September/October Indigenous Events Calendar

During Indigenous Awareness Week, we encourage you to learn directly from Indigenous people regarding their experiences. Some of these events are open to the public, but others are intended for Indigenous people to connect. Remember your positionality and consider whether your presence will contribute positively to a space when choosing which events to attend. While Indigenous Awareness Week brings a whole host of important events, it’s important for us to remember that Indigenous people do not stop existing, organizing, telling stories, or creating histories after “Awareness Week” ends.

Montreal Distorted Descent Launch
At Concordia University
Tuesday, September 24 (7:00 pm – 8:30 pm)
From the event page: “Join Darryl Leroux as he discusses the major findings from his book Distorted Descent: White Claims to Indigenous Identity. Books will be available for purchase at the event in cash ($25).”

Untold Stories of Indian Health Services and Intimate Resistance
A part of Indigenous Awareness Weeks
Wednesday, September 25 (12:00 pm – 2:00 pm)
From the Facebook event: “Embodied Geographies of Care: Indigenous Peoples’ Untold Stories of Indian Health Services and Intimate Resistance in Tyendinaga and the Surrounding Area [with] Shelby Loft.”

Fruits of Our Labour: Annual General Meeting
Hosted by Montreal Indigenous Community NETWORK
Wednesday, September 25 (5:30 pm – 8:30 pm)
An opportunity for any individual or group (Indigenous or non-Indigenous) to “join The NETWORK in celebrating a year of growth, transformation, and learning.” Indigenous community members who are “committed to social justice and decolonization” are also encouraged to apply for the NETWORK’s Board of Directors, which will have its election at the meeting.

Bidaanban: First Light – Virtual Reality Experience
A part of Indigenous Awareness Week
Reception on Thursday, September 26 (5:00 pm – 7:30 pm)
Created by Lisa Jackson, Mathew Borrett, Jam3, and the National Film Board of Canada, this is a virtual reality experience that is rooted in Indigenous futurism which explores “a highly realistic – and radically different – Toronto of tomorrow” that has been reclaimed by nature. In the experience, viewers engage with “written text of the Wendat, Kanien’kehá:ka (Mohawk) and Anishinaabe (Ojibway) and gain insight into the complex thought systems of this land’s first peoples.”

What Does Matriarchy & Indigenous Language Mean
Indigenous Awareness Weeks Closing
Friday, September 27 (5:00 pm – 7:30 pm)
An open mic event that welcomes Indigenous members of the McGill community to share what matriarchy and Indigenous language mean to them through song, poetry, stories, etc.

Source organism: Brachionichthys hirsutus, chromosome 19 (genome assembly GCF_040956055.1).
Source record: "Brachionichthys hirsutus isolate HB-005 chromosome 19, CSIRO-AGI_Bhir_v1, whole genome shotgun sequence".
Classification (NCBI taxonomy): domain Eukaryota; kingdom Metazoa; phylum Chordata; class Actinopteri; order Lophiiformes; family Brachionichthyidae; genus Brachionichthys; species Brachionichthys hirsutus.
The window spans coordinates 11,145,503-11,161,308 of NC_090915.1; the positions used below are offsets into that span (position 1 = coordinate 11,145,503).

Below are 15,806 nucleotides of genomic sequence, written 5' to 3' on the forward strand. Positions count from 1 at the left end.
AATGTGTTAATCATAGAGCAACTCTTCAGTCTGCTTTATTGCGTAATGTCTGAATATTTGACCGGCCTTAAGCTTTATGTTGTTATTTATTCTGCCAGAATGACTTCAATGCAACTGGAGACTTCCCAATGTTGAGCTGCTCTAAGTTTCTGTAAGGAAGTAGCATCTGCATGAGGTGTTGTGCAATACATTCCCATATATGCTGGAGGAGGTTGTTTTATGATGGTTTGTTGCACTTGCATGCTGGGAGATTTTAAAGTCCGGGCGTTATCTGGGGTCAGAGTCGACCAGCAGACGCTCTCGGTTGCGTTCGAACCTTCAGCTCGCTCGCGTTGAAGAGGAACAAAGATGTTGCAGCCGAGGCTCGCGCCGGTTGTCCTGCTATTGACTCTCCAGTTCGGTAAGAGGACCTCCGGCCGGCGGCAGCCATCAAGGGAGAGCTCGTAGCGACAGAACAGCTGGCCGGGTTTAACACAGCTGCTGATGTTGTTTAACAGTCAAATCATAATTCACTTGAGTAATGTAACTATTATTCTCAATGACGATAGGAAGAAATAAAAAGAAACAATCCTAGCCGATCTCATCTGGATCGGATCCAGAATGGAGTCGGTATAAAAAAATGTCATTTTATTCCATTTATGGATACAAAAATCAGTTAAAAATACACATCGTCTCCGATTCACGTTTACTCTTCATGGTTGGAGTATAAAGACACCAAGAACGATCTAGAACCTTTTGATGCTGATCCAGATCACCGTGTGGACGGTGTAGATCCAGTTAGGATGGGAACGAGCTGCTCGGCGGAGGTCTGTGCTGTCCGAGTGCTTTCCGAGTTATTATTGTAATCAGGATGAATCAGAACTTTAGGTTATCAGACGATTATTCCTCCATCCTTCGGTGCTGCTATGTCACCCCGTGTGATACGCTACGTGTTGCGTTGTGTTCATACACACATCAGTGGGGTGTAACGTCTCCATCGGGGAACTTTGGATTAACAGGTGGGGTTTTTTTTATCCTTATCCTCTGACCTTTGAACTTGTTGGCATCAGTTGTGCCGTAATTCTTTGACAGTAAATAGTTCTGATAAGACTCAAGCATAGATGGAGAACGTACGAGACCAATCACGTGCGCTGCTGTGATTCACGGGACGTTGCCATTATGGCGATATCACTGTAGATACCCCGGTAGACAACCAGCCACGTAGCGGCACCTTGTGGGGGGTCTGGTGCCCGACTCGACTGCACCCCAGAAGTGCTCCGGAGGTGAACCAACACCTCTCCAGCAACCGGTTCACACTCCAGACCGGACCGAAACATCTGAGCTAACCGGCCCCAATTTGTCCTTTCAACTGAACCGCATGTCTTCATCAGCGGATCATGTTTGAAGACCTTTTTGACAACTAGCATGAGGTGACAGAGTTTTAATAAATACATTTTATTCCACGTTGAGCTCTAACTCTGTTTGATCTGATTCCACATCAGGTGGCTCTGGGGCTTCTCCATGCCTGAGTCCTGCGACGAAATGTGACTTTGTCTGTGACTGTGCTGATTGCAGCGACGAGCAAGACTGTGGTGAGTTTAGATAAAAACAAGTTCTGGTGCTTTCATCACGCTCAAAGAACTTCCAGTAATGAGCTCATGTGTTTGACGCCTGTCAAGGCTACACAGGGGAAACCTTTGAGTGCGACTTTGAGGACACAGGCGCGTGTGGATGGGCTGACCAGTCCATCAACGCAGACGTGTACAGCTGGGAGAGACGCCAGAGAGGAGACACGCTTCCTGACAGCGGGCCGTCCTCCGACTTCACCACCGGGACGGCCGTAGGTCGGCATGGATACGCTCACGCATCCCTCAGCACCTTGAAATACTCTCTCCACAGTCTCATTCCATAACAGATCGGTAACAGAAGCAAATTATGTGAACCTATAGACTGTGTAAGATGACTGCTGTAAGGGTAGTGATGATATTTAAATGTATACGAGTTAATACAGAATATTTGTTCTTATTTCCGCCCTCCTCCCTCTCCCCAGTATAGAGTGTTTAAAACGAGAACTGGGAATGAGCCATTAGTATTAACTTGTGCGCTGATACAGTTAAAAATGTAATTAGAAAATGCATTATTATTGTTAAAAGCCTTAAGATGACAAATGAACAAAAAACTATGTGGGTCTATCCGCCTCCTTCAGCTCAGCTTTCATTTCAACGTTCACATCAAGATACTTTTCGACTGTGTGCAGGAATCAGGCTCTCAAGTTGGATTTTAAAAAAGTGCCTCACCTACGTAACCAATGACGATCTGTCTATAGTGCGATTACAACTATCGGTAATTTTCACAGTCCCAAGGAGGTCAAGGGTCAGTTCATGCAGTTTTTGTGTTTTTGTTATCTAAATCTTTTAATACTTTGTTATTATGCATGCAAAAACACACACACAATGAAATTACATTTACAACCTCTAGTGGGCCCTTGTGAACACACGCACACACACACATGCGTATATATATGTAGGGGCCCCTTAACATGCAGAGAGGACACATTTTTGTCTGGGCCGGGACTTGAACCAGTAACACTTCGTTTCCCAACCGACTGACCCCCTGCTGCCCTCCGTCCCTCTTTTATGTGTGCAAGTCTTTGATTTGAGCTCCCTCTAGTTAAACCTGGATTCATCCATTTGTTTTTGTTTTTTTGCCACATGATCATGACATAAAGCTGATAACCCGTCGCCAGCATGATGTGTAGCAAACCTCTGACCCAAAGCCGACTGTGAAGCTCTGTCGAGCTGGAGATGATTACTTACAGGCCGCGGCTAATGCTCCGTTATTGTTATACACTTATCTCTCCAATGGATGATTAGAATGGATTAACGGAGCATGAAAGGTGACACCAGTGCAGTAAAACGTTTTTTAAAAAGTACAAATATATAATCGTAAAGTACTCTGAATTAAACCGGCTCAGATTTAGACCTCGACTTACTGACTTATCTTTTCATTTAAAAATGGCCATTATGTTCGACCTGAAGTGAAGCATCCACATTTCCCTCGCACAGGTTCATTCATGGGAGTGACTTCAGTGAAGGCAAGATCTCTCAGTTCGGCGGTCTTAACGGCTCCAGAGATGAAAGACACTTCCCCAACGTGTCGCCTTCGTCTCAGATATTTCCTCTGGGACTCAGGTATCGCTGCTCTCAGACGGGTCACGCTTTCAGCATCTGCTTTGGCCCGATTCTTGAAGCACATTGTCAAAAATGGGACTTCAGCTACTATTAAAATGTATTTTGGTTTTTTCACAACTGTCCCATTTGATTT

Art Exhibition: Nehirowisidigital De Meky Ottawa
At La Guilde
Until Sunday, September 29
From the event page: “Modern and minimal in style, and halfway between the traditional and the contemporary, her work is strongly inspired by her Atikamekw culture and heritage, her feminist perspective and her daily urban life. Her works are often humorous and committed, and at times political through reverse reappropriation.”

A Powerful Wind on Turtle Island: Narratives of the Afro-Indigenous Experience in the Americas
Hosted by the Centre for Oral History and Digital Storytelling
Tuesday, October 1 (12:00 pm – 2:00 pm)
Alicia Aroche is a producer and documentarian who is interested “in facilitating storytelling among communities that have been historically silenced, marginalized and trauma-impacted; to support their healing and to inspire action.” In this event, she will be focusing on Afro-Indigenous experiences in the Americas, which she is currently producing a documentary on.

14th Annual Memorial March and Vigil for Missing and Murdered Indigenous Women, Girls, Trans and Two-Spirit People
Organized by the Centre for Gender Advocacy and Missing Justice: Justice for Missing and Murdered Indigenous Women
Friday, October 4 (6:00 pm)
From the event page: “Too many Indigenous families have lost their loved ones to racist, misogynistic, colonial violence. Too many Indigenous women, girls, trans and Two-Spirit people wonder if they will be next. This can’t go on. With the Final Report of the National Inquiry into Missing and Murdered Indigenous Women and Girls having recently been published, […] it’s time to take stock of its recommendations on how this genocide against Indigenous communities can and must be stopped.”

Facing the Monumental
At the Musée d’art contemporain de Montréal
Until Sunday, October 6
This is the largest exhibit of Anishinaabekwe artist Rebecca Belmore’s work to date. Her art “explores our problematic relationships with territory, women’s lives, historic events and ongoing violence against Indigenous peoples.” The museum is also hosting an event with the Festival international de littérature on Friday, September 27 (5 pm – 7 pm), during which “three women of different generations who play an important role in the Indigenous literary and arts scene” will be reading pieces that they have written about Belmore’s work.

Special Lecture on Indigenous Oral Tradition and Oral History
Hosted by the Centre for Oral History and Digital Storytelling
Wednesday, October 16 (12:00 pm – 2:00 pm)

Crafting Circle
Hosted by Native Montreal
Weekly on Thursday (6:00 pm – 8:30 pm)
An opportunity for Indigenous individuals to learn a new skill or work on a project in beading, painting, sewing, and other mediums. Materials are provided.

Women’s Circle
Hosted by Native Montreal
Biweekly on Wednesday, October 2, 16, and 30 (6:00 pm – 8:30 pm)
A circle for women who identify as Indigenous to meet and partake in workshops.

Craft Night
Hosted by Native Montreal
Weekly on Monday (6:00 pm – 9:00 pm)
An opportunity for Indigenous people to “learn or teach a variety of beading or Indigenous arts techniques. It’s the perfect place to share your knowledge and learn more about embroidery, beading, leather, weaving and more.”